Do independent asset managers perform better than bank-run funds?
Lipper was recently approached to analyse the difference in performance between funds operated by broader financial services companies (banks and insurers) and those managed by ‘pure play’ asset managers.
This research came in the wake of comments made by Peter Hargreaves, founder of IFA Hargreaves Lansdown, who said in September that many funds in the UK run by banks were “seriously crap”.
With the temperature apparently rising, it might be a little foolhardy to enter such a debate. Yet objective analysis is surely where independent fund researchers can best provide a useful contribution. Besides, it might be gettin’ hot in here, but I for one will not be takin’ off my clothes.
For those wanting the details of my approach, please scroll to the foot of this article. For those with shorter attention spans, we can cut to the chase and reveal that for ‘pure players’, or what are sometimes called independent asset managers, the greatest proportion of funds were most commonly in the first and fifth quintiles (the worst and best relative performers), presenting a u-shaped curve for the distribution of these groups’ fund returns. This pattern was most pronounced for 3- and 5-year performance, while over 10 years the differentiation between quintiles is smaller.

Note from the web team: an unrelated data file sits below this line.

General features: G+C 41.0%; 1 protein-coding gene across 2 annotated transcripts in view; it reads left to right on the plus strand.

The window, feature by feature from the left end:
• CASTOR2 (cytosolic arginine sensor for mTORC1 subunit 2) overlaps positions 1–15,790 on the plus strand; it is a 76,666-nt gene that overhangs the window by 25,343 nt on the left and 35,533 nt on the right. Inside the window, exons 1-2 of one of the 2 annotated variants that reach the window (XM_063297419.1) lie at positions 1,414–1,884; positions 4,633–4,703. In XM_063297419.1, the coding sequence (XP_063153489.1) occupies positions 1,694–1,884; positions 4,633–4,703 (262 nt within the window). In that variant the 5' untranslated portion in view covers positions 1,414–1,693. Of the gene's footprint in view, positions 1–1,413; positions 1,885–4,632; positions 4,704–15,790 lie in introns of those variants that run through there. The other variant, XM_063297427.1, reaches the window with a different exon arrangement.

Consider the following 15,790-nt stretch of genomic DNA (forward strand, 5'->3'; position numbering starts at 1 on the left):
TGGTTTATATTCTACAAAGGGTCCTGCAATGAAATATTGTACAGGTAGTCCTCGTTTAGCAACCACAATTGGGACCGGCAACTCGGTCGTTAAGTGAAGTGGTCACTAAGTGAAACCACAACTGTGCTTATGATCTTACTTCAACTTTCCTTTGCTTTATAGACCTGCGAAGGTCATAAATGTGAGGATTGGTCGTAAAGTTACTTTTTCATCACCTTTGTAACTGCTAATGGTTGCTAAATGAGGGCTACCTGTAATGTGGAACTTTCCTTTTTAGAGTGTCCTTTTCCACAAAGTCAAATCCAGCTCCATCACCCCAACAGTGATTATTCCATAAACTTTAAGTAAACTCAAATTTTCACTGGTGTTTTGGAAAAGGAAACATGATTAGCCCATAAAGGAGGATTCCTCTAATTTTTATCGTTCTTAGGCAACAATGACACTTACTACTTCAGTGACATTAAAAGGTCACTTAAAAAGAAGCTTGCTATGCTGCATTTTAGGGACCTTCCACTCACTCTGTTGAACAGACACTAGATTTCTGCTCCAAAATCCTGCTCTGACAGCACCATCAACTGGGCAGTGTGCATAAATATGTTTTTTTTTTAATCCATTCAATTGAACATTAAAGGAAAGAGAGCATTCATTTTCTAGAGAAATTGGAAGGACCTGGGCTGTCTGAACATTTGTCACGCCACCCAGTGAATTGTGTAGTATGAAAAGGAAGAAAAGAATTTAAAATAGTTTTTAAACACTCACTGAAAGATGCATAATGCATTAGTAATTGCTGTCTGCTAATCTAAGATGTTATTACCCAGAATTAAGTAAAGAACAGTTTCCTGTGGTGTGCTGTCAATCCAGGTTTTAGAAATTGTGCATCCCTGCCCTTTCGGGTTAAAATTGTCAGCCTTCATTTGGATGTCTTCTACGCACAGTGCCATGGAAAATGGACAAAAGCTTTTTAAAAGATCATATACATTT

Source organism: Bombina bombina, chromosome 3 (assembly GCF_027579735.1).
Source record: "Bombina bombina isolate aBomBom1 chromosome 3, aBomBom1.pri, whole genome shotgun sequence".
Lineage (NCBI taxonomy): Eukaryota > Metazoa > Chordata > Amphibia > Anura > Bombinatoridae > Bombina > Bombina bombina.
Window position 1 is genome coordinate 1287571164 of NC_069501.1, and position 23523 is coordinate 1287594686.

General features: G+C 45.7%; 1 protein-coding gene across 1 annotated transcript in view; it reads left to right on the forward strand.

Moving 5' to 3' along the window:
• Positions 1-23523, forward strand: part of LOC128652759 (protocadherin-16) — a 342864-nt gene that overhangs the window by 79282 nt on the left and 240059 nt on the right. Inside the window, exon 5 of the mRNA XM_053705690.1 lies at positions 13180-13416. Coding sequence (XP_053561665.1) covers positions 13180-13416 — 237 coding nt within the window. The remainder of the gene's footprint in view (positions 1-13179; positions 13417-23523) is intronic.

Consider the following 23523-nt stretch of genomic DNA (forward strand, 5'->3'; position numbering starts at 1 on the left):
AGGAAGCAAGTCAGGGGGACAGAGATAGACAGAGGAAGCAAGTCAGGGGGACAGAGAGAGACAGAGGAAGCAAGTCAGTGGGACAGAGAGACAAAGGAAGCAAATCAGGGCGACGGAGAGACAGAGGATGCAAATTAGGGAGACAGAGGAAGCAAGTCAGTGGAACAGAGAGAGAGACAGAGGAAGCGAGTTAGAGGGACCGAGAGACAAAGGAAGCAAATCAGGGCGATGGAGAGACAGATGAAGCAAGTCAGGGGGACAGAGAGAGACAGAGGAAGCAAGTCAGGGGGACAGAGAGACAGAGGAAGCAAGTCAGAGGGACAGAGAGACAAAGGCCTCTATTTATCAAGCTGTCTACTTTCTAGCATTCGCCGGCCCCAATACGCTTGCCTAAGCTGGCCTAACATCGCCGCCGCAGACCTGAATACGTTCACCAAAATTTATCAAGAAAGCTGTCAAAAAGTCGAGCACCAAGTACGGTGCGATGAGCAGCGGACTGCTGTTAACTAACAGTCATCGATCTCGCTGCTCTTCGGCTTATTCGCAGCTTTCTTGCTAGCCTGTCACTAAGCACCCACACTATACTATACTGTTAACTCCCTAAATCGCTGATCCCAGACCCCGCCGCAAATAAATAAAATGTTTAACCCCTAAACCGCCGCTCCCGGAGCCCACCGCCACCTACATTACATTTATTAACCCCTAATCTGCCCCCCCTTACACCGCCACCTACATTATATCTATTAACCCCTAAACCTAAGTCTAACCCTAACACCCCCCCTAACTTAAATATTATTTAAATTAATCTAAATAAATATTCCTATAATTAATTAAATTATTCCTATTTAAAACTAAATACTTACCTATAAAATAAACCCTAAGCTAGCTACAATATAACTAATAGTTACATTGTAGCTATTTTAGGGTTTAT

Click here for the charts for UK-domiciled funds: http://r.reuters.com/ren77r
Turning to banks and insurers, an inverse pattern was more dominant with a smaller proportion of top and bottom performers (fifth and first quintiles) and a higher proportion of second to fourth quintile funds – an n-shaped curve. Encouragingly for banks and insurers, this pattern tended to flatten over time with a more even spread of funds in different quintiles over 10 years.